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  • Ben Kaplan

Cape Delegation Concerned Over DPU Rejection of Solar Program


Media Contact: Carlie Clarcq,, 617-722-2013, ext. 3


Letter led by Rep. Fernandes expresses concern to the Department of Public Utilities over their rejection of a program to support low-income solar

April 25, 2022 - BOSTON - A Cape Light Compact proposal to convert 250 low- and moderate-income homes to renewable energy on Cape Cod and Martha’s Vineyard was denied by the Department of Public Utilities (DPU). In response, 7 Cape Delegation members signed onto a letter expressing concern over the decision. The letter, signed by Representatives Dylan Fernandes, Sarah Peake, Timothy Whelan, and Kip Diggs and Senators Susan Moran and Julian Cyr, requests that the DPU approve of similar programs in the future.

“Urgently decarbonizing our buildings is critical if we hope to reach our climate goals,” said Rep. Dylan Fernandes. “The Cape & Vineyard Electrification Offering is exactly the type of program that we need to equitably transition homes off of fossil fuels, and it is unacceptable that the Department of Public Utilities has denied this proposal.”

The Cape Light Compact’s ​Cape & Vineyard Electrification Offering (CVEO) was offered as a part of their 2022-2024 Energy Efficiency Plan. The project would provide cold climate heat pumps, solar photovoltaic systems, and battery energy storage systems to 150 homes below 60% SMI and 100 homes below 80% SMI across the Cape and on Martha’s Vineyard.

“Electrification is key to reaching the Commonwealth’s vital climate goals,” said Senator Julian Cyr. “The Cape Light Compact’s proposal for the Cape and Vineyard Electrification Offering meets the needs of the community and ensures low- and moderate-income households can participate in this essential program. I urge the Department of Public Utilities to reconsider their interpretation of Green Communities so that municipal aggregators have the ability to create plans that serve residents and further us along in our endeavor to address the climate crisis.”

Transitioning home heating and energy to renewables is very difficult for low- and moderate- income households due to high upfront costs, despite long-term energy savings. This program would give these households the tools they need to take advantage of renewable energy and reduce energy burdens for the Cape & Islands families most in need. The proposal is also in line with the Commonwealth’s climate goals to reach net-zero emissions by 2050.

“I certainly hope the DPU reconsiders its decision and acts in the best interests of Cape & Islanders finally,” said Representative Sarah Peake. “It seems all too often that the DPU can’t get out of its own way to support innovation on the part of entities like the Cape Light Compact.”

“CVEO is a cost-effective solution for low- and moderate-income residents who are looking to make the switch to more energy efficient appliances,” Senator Susan L. Moran said. “The Compact is making smart use of existing, and successful, programming to reach those who may have limited means, but still wish to decrease their reliance on fossil fuels. To deny this proposal would be contradictory to the guidance of the Green Communities Act, as well as the groundwork we have established to give communities autonomy over their own path towards emissions reductions.”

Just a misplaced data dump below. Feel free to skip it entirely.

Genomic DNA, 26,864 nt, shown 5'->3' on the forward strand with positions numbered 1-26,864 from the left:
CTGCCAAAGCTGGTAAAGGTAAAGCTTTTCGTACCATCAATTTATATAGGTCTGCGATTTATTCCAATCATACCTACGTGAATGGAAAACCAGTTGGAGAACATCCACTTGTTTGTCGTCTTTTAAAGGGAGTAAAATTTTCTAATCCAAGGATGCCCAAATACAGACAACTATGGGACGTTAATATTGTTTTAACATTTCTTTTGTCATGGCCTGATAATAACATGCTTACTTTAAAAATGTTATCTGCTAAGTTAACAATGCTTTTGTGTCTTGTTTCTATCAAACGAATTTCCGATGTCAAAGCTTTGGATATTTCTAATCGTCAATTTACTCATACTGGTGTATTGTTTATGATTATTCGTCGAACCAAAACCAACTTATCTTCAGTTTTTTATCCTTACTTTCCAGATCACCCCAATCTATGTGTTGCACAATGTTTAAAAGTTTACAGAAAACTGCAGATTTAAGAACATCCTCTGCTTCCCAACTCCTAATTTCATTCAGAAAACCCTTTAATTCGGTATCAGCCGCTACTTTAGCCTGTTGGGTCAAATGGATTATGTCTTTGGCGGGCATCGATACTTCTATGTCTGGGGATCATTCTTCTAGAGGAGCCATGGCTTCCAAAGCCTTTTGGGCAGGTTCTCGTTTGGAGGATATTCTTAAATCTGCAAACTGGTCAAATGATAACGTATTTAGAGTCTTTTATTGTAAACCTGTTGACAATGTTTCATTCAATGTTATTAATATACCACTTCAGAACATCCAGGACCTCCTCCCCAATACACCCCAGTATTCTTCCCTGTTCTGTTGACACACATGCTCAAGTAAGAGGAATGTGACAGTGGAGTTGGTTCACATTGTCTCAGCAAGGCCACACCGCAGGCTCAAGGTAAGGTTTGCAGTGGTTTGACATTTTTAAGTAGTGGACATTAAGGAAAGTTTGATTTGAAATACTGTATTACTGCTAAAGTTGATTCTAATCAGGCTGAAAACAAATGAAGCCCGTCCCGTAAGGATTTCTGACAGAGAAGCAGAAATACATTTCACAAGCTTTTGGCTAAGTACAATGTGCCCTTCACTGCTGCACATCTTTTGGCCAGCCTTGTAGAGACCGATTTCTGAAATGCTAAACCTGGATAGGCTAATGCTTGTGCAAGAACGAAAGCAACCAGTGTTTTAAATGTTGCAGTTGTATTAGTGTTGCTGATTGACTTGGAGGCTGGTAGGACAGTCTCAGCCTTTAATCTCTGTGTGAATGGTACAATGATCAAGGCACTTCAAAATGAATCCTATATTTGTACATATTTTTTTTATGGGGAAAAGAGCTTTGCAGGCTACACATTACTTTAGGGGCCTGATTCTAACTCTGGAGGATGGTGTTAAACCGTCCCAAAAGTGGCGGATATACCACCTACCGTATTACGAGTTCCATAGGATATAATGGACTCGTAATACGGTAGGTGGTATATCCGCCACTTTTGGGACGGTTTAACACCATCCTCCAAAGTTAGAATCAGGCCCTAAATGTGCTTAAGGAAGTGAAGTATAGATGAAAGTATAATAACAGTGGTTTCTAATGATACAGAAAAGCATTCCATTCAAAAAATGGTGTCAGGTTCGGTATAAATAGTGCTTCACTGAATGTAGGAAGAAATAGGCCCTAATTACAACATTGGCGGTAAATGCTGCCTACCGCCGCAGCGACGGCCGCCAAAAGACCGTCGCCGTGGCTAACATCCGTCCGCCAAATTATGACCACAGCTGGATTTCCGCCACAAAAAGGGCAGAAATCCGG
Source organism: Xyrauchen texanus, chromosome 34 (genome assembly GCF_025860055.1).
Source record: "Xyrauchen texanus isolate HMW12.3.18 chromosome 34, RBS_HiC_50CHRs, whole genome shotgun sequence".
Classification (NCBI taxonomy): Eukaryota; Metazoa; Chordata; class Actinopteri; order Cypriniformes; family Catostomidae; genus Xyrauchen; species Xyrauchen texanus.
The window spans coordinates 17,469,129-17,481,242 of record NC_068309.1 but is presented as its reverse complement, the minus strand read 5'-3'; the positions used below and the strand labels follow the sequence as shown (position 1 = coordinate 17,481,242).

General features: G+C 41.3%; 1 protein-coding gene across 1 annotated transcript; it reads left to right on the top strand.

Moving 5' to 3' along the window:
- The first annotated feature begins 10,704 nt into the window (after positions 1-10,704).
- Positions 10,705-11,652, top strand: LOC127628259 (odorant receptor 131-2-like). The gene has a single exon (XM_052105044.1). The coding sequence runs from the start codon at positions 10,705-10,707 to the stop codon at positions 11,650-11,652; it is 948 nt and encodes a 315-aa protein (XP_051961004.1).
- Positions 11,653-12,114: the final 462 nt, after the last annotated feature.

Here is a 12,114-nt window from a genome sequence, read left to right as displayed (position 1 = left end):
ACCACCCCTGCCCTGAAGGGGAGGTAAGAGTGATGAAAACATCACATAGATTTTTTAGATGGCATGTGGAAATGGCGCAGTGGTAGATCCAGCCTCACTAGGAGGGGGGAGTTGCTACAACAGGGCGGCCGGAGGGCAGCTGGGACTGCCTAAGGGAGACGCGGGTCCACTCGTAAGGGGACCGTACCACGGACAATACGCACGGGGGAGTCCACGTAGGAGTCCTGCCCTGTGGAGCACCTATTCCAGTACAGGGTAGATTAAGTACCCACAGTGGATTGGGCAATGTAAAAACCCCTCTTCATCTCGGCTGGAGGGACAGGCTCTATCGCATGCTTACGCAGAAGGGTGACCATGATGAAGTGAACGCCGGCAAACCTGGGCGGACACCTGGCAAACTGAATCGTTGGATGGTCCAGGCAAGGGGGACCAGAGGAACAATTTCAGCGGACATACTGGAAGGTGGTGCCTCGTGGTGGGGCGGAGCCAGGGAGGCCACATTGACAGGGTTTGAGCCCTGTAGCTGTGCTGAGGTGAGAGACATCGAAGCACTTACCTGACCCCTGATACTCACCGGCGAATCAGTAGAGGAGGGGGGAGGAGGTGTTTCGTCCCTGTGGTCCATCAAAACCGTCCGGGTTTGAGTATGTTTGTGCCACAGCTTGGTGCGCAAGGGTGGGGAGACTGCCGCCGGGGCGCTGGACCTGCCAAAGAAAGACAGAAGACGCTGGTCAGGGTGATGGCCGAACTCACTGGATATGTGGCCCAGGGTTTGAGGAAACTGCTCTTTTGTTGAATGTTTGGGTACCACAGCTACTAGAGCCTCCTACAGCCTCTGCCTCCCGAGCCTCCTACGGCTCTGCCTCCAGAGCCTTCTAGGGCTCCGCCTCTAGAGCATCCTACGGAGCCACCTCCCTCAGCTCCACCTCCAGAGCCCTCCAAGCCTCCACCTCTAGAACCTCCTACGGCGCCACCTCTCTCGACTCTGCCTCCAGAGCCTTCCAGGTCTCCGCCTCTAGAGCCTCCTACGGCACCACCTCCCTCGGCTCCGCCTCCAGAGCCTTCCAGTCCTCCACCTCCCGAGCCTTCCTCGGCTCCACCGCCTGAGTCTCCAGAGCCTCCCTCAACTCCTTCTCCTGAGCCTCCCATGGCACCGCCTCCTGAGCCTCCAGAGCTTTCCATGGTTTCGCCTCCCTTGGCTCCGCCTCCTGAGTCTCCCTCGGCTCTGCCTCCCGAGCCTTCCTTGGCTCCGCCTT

Despite the many benefits of the program, the DPU denied the CVEO project on the basis that it is not in line with the 2008 Green Communities Act, because the proposal changes the energy source but does reduce energy use. However, updates to the DPU’s statute and the Green Community Act passed by the legislature in 2018 and 2021 require the DPU to prioritize programs that facilitate the transition to renewable home energy systems, as well as those that take into account equity and the Commonwealth’s climate goals. This program would clearly fulfill the measures outlined in these legislative updates.

“Proud to support the Cape Light Compact’s ongoing mission of serving Cape Codders through the delivery of proven energy efficiency programs, including that of their proposed Cape & Vineyard Electrification Offering which would allow low and moderate-income consumers to participate in energy efficiency programming in accordance with the Commonwealth’s climate goals,” said Representative Steven Xiahros.

“The Cape Light Compact appreciates the Cape & Islands legislative delegation support of CVEO,” said Maggie Downey, Cape Light Compact Administrator. “Our income eligible customers are being left behind in both the installation of solar PV and the electrification of their homes. We believe CVEO is a viable option to address this issue and would represent meaningful local action to address climate change.”

While the Cape Delegation has not yet heard back from the DPU, efforts are continuing in the legislature to pressure them to approve similar programs. The Cape Light Compact has also appealed the DPU’s decision and court proceedings are ongoing.


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